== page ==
I've been struggling with writing about this race for well over a week now but I decided I owe it to the people who donated to it and supported me to recap it. Be prepared for a lot of pictures because pictures are my thing, in case you don't follow my pictorial stream of consciousness on Instagram and already know that (don't ask me how many I have on my phone since I upgraded to the 32g iPhone 5 in June...let's just say that the next upgrade will be to the 64g).
Oh and this is probably going to be long. I'll try to edit myself but...we'll see how that goes. I broke it into paragraphs, maybe that will make it easier.
Why I did the race
A Run for Thier Life is a 5 walk/run and a 15k run in Syracuse that was started by the Carol Baldwin Foundation to raise money for breast cancer research in Central New York. I had never run it before because 1) I had never before been personally affected by breast cancer so I never really felt a draw to it and 2) I am usually deep in the midst of half marathon training at this time of year (last year I did two in three weeks at this time but I have already run 4 this year so I ran a lot of smaller races this fall that I have never done before). I also had NO idea that Carol Baldwin is the mother of THE Baldwins and that she lives in Syracuse. Cue me spending even more time than I already do in Camillus hoping that I see one or four of them walking around (Ok, I am really only there for two reasons: my gym that I belong to only for running on the treadmills at 9pm is there and their Wegmans has the best chicken for salads on their salad bar of any other Wegmans in the area...which I shouldn't tell you because now you will go there and eat all the chicken and I will have none).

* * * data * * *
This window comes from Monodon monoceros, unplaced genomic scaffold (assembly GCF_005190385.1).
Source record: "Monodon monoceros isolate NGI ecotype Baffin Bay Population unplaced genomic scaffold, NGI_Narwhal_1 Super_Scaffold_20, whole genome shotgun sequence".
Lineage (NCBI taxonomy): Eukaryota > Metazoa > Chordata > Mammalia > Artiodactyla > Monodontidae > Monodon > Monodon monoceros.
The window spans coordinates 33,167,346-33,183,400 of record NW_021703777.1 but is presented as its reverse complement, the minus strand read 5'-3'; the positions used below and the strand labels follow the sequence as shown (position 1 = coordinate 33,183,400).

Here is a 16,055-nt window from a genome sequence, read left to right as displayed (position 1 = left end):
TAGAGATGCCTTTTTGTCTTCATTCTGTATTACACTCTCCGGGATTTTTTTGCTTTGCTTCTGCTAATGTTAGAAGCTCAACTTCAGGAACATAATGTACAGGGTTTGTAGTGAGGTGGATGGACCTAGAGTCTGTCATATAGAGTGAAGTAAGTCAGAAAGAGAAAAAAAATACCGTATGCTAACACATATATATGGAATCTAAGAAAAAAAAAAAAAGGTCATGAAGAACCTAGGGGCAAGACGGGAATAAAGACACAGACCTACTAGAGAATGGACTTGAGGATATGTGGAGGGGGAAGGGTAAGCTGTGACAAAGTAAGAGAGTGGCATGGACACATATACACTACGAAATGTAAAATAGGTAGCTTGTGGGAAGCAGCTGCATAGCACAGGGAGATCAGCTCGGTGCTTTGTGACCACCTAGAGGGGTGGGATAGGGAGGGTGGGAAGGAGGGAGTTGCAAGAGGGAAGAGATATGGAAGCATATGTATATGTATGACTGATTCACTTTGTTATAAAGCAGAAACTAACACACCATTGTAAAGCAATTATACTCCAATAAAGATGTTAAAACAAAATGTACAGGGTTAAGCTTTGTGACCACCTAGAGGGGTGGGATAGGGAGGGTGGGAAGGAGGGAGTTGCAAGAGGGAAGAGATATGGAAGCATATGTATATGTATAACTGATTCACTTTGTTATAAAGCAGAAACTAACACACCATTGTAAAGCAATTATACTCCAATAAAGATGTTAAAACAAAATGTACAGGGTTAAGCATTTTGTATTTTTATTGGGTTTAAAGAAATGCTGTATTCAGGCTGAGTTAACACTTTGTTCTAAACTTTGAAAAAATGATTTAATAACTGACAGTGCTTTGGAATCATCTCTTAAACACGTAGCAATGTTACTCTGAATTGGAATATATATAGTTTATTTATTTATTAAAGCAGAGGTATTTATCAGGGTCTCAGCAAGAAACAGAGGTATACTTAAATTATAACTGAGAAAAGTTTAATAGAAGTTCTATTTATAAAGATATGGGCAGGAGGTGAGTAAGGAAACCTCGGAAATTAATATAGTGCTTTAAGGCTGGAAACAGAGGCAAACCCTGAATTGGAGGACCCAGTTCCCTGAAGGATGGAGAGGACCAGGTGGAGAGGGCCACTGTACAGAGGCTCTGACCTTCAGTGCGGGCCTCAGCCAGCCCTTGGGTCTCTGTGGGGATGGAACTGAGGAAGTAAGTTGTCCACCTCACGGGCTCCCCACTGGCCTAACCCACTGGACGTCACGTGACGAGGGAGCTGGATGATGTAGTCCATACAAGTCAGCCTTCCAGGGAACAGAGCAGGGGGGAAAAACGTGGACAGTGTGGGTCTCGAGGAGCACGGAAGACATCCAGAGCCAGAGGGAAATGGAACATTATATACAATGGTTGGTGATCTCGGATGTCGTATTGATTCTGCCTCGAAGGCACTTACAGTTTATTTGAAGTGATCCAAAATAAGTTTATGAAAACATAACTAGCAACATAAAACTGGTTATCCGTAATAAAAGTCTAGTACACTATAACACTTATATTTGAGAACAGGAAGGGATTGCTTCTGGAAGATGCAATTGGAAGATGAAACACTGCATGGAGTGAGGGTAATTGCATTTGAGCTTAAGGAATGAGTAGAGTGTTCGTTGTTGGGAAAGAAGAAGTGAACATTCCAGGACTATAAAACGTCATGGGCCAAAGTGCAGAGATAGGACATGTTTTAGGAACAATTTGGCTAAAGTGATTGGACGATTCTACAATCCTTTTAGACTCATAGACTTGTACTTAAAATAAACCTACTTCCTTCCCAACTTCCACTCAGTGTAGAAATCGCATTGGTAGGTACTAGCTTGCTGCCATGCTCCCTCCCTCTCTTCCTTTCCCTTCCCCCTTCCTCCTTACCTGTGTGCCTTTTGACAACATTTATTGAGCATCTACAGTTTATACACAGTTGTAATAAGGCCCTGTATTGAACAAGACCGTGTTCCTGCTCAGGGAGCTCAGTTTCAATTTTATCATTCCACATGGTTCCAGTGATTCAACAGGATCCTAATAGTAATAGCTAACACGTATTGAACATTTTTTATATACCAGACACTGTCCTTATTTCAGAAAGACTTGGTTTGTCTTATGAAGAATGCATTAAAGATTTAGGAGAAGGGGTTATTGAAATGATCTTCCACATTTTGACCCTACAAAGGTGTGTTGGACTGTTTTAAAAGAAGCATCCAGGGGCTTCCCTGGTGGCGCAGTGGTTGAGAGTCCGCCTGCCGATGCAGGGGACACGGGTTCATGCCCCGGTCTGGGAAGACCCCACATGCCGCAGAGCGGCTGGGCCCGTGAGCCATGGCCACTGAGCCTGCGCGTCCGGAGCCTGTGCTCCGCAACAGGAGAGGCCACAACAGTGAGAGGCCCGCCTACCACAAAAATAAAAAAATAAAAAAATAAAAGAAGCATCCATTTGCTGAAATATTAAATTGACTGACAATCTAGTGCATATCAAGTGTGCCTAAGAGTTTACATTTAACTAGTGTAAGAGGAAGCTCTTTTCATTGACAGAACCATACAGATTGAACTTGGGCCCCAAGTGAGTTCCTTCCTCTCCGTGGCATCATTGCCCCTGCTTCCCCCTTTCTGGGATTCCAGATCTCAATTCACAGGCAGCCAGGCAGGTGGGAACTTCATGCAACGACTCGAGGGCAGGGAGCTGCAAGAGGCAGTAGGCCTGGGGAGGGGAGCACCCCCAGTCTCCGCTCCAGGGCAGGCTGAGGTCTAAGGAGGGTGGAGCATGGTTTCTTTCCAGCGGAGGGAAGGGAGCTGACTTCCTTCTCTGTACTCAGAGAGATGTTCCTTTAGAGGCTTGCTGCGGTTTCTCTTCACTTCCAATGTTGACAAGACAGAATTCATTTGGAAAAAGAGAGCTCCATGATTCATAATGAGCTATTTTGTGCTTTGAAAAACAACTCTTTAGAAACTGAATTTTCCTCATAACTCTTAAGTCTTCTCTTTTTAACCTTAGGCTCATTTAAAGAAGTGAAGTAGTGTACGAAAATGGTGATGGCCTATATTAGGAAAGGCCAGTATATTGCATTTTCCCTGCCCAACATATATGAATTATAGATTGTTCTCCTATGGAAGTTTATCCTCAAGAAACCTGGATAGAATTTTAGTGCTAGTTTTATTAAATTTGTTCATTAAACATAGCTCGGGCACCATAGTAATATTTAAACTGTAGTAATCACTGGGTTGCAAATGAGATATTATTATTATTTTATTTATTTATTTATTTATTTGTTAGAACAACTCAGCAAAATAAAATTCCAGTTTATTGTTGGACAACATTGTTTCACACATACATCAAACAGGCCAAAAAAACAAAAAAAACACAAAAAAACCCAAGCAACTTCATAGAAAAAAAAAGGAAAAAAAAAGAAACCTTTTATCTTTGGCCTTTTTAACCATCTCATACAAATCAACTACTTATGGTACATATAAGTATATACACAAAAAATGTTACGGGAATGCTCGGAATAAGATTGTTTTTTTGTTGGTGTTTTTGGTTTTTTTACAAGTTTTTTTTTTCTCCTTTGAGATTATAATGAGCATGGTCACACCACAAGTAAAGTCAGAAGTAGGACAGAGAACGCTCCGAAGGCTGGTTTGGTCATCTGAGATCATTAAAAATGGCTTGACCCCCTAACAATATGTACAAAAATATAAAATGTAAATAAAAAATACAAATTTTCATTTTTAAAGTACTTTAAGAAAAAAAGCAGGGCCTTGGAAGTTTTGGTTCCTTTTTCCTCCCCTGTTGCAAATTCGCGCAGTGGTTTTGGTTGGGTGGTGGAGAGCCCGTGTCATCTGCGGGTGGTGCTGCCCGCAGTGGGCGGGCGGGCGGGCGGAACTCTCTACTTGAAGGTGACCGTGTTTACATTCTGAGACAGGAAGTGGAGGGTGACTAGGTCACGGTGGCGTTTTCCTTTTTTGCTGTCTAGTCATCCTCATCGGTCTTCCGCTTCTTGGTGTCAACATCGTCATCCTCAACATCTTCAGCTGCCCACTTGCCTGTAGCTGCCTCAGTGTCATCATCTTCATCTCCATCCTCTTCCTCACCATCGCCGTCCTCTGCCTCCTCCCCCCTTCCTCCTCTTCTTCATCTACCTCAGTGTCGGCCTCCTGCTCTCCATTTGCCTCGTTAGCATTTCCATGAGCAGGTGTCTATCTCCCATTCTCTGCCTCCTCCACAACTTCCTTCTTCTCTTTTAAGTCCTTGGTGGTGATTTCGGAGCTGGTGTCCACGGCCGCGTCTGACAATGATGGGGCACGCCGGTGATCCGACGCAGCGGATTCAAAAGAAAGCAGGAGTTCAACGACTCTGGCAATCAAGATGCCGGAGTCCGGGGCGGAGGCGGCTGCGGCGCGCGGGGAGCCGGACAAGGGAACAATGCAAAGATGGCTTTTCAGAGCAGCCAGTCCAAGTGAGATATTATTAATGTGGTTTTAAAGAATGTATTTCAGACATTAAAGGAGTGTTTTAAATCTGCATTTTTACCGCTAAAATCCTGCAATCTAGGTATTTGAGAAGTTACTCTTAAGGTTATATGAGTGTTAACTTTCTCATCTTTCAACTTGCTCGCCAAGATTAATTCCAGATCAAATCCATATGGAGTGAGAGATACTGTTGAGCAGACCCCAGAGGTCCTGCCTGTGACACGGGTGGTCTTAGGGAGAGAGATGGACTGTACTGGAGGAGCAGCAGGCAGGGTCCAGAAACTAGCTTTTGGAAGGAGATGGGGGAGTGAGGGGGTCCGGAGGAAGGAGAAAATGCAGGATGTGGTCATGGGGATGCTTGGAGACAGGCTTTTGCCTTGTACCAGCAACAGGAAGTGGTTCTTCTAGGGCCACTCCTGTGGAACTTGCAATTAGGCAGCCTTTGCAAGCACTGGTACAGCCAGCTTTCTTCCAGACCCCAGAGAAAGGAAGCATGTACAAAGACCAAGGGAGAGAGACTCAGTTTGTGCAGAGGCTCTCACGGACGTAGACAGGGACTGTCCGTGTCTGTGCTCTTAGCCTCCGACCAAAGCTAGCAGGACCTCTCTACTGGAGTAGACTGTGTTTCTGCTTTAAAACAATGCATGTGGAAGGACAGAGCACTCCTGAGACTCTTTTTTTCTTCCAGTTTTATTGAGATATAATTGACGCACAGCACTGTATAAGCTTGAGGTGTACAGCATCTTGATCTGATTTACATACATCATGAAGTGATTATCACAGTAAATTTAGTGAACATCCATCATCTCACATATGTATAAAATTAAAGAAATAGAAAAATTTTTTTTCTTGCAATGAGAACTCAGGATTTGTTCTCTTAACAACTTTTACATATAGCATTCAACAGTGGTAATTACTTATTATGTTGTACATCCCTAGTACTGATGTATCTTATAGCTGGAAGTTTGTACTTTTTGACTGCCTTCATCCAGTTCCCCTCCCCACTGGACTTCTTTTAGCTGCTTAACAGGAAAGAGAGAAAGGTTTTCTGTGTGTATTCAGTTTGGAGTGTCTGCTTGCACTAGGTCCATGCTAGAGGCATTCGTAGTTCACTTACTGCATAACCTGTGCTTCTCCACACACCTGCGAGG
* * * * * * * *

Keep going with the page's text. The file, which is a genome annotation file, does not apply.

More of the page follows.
I decided to do the race this year because two people I know had been diagnosed in the past year. One, a very good friend of mine (Libby) and the other, a wonderful woman who is the friend of someone I know well (Kelly). I hadn't fund raised for anything since I sold candy bars in high school to go on vocal ensemble trips (and truth be told I just sent the box to the bowling alley with my mom and it would empty right out) and had no idea how I would do but I wanted to try my best to raise money to donate in the names of these two amazing ladies (Kelly because I knew the money would benefit her personally as she lives in CNY and Libby...for a lot of reasons) so I signed up for the race on a whim at the State Fair and forgot about it for a few weeks.
(This is not my best angle and my running partner is never allowed to take pictures of me again)
Then I thought maybe I should get going with fundraising so I set my goal at $200, crossed my fingers that I could get half that and posted about it here and on Facebook. Imagine my surprise when I hit that number in a half hour! I was shocked so I started campaigning more and watched the number rise and rise until I hit $500 two days before the race! I cried when that happened, I was so overwhelmed with gratitude for my amazing friends. I thought I would stop there but by the Saturday before the race (on Sunday) I ran with one of my running clubs and when I left to run I was at $525. When I got back to the car I was at $600! Cue more crying. I ended up blowing my original $200 goal out of the water and ran the race with $625 donated in Libby and Kelly's names so thank you to everyone who donated! I just can not express how much your support meant to me, I am still in shock over it.
The morning of the race